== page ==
Chapter 9: Satisfaction with municipal performance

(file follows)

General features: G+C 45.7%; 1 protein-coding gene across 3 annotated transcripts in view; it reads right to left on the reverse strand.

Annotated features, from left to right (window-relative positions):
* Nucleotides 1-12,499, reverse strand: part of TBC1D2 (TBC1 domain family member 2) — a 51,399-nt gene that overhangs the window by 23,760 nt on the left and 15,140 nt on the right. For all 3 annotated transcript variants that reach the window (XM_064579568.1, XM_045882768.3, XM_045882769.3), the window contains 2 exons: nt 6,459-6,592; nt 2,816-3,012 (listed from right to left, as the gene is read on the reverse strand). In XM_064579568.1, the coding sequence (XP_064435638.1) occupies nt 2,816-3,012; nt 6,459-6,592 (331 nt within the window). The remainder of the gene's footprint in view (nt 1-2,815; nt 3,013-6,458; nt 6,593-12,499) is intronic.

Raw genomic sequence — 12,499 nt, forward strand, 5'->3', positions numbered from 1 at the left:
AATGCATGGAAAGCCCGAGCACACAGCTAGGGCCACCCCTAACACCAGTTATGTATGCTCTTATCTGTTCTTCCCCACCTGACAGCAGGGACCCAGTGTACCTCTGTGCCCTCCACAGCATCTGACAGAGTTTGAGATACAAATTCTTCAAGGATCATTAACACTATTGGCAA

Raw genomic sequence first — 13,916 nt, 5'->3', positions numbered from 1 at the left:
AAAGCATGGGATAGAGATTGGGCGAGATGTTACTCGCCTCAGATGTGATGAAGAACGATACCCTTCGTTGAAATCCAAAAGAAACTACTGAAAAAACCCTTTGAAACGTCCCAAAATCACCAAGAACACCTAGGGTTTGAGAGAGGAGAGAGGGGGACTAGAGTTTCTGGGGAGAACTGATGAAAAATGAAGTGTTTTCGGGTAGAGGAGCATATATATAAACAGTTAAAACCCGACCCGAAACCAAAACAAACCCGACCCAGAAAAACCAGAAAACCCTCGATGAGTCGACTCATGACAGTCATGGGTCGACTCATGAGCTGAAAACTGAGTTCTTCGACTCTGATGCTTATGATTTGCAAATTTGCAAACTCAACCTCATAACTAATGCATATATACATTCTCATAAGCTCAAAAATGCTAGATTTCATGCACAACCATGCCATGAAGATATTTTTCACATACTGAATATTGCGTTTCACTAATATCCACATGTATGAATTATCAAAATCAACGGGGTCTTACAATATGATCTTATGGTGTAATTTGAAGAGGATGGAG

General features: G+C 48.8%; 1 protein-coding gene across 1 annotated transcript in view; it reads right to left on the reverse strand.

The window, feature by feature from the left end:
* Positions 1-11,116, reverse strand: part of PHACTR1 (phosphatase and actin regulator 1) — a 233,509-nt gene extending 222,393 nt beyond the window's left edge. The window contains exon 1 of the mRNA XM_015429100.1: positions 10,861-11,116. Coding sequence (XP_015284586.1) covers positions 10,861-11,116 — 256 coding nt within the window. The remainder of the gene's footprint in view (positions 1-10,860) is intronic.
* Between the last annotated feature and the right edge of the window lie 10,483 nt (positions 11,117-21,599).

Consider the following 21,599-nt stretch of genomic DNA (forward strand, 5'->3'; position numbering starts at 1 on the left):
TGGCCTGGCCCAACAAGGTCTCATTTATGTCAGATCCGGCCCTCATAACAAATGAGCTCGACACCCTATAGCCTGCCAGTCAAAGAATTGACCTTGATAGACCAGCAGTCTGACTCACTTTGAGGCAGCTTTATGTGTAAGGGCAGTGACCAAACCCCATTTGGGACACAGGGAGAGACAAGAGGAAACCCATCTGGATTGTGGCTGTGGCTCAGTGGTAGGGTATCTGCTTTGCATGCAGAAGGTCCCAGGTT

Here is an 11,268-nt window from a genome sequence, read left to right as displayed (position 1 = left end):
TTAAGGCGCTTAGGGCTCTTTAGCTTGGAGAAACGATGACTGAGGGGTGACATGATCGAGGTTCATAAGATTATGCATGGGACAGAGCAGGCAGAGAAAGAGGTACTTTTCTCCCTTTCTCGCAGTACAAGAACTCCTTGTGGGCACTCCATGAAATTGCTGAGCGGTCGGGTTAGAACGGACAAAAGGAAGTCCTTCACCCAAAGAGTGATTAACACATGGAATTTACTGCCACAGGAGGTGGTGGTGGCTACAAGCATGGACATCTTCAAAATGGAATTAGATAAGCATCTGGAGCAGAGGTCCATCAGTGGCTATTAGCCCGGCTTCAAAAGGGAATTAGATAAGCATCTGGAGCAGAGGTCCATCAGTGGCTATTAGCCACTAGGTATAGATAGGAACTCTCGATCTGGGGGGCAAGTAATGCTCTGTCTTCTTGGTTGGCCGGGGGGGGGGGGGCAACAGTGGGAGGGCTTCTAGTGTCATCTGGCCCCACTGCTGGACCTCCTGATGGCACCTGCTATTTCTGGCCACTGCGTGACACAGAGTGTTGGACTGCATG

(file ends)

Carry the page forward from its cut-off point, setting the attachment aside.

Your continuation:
Whereas widespread, responsible political involvement of competent citizens is often considered to be of paramount importance, the notion of democratic government is also associated with the legitimacy of government in the eyes of the public. An important aspect of this legitimacy relates to what we have discussed in the previous chapter, namely citizens’ confidence in their elected representatives. In this chapter we focus on a second aspect of legitimacy: citizens’ evaluations of the performance of municipal governments. Such evaluations pertain to what has been referred to as output legitimacy (Scharpf 1999). As was seen in Chapter 3, municipal governments are important for our respondents’ daily lives. Indeed, with the exception of the Netherlands, municipal government is seen as even more important than national government. The importance of local government reflects the prominent role of municipalities in shaping local policies and the provision of local goods, facilities and services. Here we explore whether or not the size of municipalities has an impact on how satisfied citizens are about the way in which municipalities take care of their responsibilities. The population size of local governments has not been a prominent factor in modelling citizens’ satisfaction with local government performance. This is perhaps not so surprising, in as much as many studies have been designed as case studies of one or only a few cities (see e.g. Benton & Daly 1992; Das et al. 1995; Van Ryzin 2004; Winter & Mouritzen 2001).
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